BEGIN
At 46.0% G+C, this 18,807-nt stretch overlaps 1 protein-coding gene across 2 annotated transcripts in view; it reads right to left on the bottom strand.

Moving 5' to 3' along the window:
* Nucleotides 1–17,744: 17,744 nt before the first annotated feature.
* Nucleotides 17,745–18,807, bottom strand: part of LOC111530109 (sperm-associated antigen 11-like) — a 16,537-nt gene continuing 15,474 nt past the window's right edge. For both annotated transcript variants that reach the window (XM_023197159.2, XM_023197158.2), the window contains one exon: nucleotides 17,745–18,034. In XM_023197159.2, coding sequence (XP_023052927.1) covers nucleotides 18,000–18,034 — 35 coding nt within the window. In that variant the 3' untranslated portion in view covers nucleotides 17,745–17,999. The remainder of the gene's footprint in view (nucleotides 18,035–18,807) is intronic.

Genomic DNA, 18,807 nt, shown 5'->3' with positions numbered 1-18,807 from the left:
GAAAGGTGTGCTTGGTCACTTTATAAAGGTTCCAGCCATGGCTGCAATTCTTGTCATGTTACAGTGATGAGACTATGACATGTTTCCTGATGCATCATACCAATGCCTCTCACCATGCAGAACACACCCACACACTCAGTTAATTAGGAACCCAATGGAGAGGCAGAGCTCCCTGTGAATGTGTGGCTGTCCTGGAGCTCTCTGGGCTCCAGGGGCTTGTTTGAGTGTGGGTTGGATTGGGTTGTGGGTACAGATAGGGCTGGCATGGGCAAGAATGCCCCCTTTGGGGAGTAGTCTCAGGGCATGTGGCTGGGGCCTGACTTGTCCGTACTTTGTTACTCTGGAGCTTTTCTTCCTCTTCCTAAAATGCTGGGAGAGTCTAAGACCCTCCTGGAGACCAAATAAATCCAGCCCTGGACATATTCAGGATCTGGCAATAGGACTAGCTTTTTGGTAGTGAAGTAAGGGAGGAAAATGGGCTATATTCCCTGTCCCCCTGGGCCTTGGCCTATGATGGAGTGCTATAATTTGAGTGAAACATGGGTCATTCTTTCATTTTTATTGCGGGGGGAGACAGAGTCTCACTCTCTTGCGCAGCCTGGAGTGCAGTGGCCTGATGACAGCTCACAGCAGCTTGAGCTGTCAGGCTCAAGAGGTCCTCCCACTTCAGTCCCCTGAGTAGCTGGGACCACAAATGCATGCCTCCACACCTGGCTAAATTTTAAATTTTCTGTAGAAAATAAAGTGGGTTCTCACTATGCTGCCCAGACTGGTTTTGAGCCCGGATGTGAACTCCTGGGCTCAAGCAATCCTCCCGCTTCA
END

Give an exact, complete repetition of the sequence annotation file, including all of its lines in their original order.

At 46.0% G+C, this 18,807-nt stretch overlaps 1 protein-coding gene across 2 annotated transcripts in view; it reads right to left on the bottom strand.

Moving 5' to 3' along the window:
* Nucleotides 1–17,744: 17,744 nt before the first annotated feature.
* Nucleotides 17,745–18,807, bottom strand: part of LOC111530109 (sperm-associated antigen 11-like) — a 16,537-nt gene continuing 15,474 nt past the window's right edge. For both annotated transcript variants that reach the window (XM_023197159.2, XM_023197158.2), the window contains one exon: nucleotides 17,745–18,034. In XM_023197159.2, coding sequence (XP_023052927.1) covers nucleotides 18,000–18,034 — 35 coding nt within the window. In that variant the 3' untranslated portion in view covers nucleotides 17,745–17,999. The remainder of the gene's footprint in view (nucleotides 18,035–18,807) is intronic.

Genomic DNA, 18,807 nt, shown 5'->3' with positions numbered 1-18,807 from the left:
GAAAGGTGTGCTTGGTCACTTTATAAAGGTTCCAGCCATGGCTGCAATTCTTGTCATGTTACAGTGATGAGACTATGACATGTTTCCTGATGCATCATACCAATGCCTCTCACCATGCAGAACACACCCACACACTCAGTTAATTAGGAACCCAATGGAGAGGCAGAGCTCCCTGTGAATGTGTGGCTGTCCTGGAGCTCTCTGGGCTCCAGGGGCTTGTTTGAGTGTGGGTTGGATTGGGTTGTGGGTACAGATAGGGCTGGCATGGGCAAGAATGCCCCCTTTGGGGAGTAGTCTCAGGGCATGTGGCTGGGGCCTGACTTGTCCGTACTTTGTTACTCTGGAGCTTTTCTTCCTCTTCCTAAAATGCTGGGAGAGTCTAAGACCCTCCTGGAGACCAAATAAATCCAGCCCTGGACATATTCAGGATCTGGCAATAGGACTAGCTTTTTGGTAGTGAAGTAAGGGAGGAAAATGGGCTATATTCCCTGTCCCCCTGGGCCTTGGCCTATGATGGAGTGCTATAATTTGAGTGAAACATGGGTCATTCTTTCATTTTTATTGCGGGGGGAGACAGAGTCTCACTCTCTTGCGCAGCCTGGAGTGCAGTGGCCTGATGACAGCTCACAGCAGCTTGAGCTGTCAGGCTCAAGAGGTCCTCCCACTTCAGTCCCCTGAGTAGCTGGGACCACAAATGCATGCCTCCACACCTGGCTAAATTTTAAATTTTCTGTAGAAAATAAAGTGGGTTCTCACTATGCTGCCCAGACTGGTTTTGAGCCCGGATGTGAACTCCTGGGCTCAAGCAATCCTCCCGCTTCA